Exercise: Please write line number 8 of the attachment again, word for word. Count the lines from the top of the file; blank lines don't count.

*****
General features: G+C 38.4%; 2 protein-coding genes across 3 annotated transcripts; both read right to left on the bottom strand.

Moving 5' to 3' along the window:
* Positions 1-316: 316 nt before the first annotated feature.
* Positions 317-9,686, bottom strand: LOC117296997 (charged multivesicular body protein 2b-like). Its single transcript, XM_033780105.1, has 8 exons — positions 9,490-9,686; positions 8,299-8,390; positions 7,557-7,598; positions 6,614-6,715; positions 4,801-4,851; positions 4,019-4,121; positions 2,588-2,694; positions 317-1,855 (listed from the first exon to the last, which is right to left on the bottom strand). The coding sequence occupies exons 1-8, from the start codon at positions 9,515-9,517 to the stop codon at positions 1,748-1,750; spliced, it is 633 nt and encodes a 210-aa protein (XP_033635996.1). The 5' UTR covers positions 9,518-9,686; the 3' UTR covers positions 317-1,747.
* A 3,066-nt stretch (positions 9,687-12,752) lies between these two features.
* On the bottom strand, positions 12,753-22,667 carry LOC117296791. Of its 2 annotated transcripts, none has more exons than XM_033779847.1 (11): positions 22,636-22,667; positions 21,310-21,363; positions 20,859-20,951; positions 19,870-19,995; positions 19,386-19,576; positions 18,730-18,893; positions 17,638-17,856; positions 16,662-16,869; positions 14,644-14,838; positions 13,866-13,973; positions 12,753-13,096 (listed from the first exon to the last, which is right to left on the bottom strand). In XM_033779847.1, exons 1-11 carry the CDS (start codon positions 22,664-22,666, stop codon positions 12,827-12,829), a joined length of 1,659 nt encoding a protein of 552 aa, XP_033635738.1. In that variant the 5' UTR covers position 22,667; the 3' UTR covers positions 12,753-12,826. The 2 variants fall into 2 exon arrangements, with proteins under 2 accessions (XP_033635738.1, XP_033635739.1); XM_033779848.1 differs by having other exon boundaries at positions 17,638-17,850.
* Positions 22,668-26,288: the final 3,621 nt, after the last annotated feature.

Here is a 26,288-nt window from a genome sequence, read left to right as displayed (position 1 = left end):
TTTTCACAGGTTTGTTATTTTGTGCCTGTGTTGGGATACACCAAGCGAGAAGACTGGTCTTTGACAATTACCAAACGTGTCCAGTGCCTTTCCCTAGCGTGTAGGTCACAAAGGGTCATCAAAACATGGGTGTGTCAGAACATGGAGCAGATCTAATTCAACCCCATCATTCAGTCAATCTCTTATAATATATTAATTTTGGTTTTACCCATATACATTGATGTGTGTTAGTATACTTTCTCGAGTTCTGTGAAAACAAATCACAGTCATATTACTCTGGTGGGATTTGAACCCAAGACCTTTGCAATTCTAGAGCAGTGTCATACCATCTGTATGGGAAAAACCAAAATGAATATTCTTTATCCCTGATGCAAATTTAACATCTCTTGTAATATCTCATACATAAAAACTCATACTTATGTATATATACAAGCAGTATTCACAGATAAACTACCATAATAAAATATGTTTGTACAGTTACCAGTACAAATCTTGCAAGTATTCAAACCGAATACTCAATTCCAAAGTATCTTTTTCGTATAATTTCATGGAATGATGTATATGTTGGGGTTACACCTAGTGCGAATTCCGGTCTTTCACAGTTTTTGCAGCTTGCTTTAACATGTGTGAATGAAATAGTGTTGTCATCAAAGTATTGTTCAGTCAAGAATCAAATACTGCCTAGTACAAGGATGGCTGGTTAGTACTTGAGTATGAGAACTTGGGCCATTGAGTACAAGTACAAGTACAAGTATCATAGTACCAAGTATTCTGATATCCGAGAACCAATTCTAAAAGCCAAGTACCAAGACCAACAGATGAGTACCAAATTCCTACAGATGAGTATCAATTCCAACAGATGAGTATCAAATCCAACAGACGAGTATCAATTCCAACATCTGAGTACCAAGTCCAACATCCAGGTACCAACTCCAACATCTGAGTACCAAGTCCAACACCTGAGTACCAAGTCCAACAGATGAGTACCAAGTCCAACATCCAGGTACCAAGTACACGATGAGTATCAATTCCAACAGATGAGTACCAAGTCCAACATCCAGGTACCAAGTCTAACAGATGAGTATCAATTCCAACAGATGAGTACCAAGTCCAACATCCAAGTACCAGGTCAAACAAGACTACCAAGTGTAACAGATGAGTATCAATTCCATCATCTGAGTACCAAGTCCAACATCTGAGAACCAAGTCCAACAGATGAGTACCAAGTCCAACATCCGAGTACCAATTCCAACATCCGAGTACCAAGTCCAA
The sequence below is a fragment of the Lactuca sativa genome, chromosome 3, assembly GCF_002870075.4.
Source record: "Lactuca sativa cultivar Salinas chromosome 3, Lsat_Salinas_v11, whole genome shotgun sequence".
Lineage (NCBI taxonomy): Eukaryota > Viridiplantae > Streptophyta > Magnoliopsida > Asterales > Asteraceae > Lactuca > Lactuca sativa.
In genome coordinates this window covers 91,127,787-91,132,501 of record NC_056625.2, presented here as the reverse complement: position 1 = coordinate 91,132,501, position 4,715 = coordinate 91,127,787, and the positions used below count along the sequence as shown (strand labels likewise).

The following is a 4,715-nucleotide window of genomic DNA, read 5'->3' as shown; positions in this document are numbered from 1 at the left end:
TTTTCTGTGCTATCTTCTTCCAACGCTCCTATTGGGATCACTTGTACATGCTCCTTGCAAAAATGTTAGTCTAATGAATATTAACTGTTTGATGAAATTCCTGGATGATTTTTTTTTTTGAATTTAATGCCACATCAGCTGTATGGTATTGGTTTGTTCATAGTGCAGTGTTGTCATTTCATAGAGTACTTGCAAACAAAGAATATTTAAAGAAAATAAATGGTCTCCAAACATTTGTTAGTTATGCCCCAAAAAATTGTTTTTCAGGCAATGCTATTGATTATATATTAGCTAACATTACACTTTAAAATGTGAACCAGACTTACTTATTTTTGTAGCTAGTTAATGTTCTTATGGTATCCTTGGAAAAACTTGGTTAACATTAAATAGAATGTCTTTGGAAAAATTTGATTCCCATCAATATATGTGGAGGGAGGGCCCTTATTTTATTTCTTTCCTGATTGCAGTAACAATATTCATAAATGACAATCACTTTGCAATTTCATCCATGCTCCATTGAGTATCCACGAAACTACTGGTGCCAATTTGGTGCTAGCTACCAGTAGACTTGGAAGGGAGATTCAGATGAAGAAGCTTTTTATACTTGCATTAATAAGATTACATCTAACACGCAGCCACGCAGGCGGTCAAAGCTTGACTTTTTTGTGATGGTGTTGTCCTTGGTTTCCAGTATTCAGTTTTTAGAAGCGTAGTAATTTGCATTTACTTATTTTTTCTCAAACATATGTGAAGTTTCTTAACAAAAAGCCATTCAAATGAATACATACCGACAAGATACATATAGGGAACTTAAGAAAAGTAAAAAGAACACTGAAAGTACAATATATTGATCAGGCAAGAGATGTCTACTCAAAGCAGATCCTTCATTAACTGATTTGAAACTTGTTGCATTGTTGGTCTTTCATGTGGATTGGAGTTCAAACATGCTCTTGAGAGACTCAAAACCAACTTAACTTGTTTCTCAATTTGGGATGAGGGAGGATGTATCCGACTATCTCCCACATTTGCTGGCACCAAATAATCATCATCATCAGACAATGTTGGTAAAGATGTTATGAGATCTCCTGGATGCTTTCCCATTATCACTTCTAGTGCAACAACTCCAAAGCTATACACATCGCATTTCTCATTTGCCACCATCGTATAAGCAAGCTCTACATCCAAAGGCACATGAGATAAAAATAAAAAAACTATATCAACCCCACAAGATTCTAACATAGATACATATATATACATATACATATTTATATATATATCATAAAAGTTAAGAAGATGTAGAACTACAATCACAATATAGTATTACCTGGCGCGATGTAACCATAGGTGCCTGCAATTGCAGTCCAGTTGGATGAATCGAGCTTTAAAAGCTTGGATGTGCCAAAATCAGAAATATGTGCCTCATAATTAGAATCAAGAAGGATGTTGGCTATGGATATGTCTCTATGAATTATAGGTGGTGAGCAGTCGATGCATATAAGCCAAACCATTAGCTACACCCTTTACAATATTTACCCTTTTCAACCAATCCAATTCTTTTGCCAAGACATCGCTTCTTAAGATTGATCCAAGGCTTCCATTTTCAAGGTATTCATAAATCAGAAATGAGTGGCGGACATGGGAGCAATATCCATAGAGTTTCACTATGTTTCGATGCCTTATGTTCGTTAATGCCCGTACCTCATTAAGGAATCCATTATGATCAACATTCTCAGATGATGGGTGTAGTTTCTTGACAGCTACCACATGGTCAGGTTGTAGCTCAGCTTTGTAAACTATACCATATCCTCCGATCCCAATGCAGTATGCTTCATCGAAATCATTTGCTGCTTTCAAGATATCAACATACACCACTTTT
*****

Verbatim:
Here is a 26,288-nt window from a genome sequence, read left to right as displayed (position 1 = left end):